A car accident can happen out of the blue. If you suffer injuries and property damage following a car crash that is not your fault, you may be eligible for compensation for the resulting damages through a personal injury lawsuit.
Like other legal matters, personal injury lawsuits can be complicated, especially if you do not know how the law works. To successfully litigate your case and realize the desired outcome, it’s in your best interest that you understand the specific laws applicable to your case and how they work.
Here are two statutes that you need to understand when pursuing a personal injury claim in Connecticut.
The state’s negligence laws
Every state has a doctrine for determining fault following a car crash. In Connecticut, this doctrine is known as modified comparative negligence. Per this doctrine, your damages will be reduced based on your contribution to the accident in question. It is important to understand that you cannot recover damages if your contribution to the accident is 51 percent or greater.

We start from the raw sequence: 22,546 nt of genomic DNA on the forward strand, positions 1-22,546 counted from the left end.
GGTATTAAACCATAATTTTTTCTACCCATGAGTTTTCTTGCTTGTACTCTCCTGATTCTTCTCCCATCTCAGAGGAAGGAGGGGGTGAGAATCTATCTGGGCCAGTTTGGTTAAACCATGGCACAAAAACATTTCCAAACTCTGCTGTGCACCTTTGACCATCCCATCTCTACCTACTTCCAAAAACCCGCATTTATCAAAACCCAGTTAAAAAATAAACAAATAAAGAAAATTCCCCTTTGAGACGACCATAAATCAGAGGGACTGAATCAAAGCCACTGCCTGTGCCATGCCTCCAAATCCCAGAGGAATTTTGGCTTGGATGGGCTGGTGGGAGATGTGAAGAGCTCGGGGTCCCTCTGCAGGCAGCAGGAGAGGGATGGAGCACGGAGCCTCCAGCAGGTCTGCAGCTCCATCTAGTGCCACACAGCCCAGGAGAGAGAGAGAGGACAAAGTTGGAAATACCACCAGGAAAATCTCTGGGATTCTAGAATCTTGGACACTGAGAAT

This underpins the importance of obtaining as much evidence as possible for your case, especially if the other party is disputing their involvement. Some of the evidence you may use to strengthen your case includes a copy of the police report, eyewitness accounts and photos of the accident scene.
The state’s statute of limitations
The other party might be 100 percent liable for the accident that resulted in your injuries and property damage. Unfortunately, you do not have the luxury of pursuing damages at your convenience. If you are planning to file a claim, you must act within the statute of limitations period. And in Connecticut, this means that you must file your claim within three years from the date of the crash.
If you or someone you love is involved in a car crash that is not your fault, you deserve justice. Learning more about Connecticut car accident laws can help you protect your rights and interests while pursuing damages following a car crash.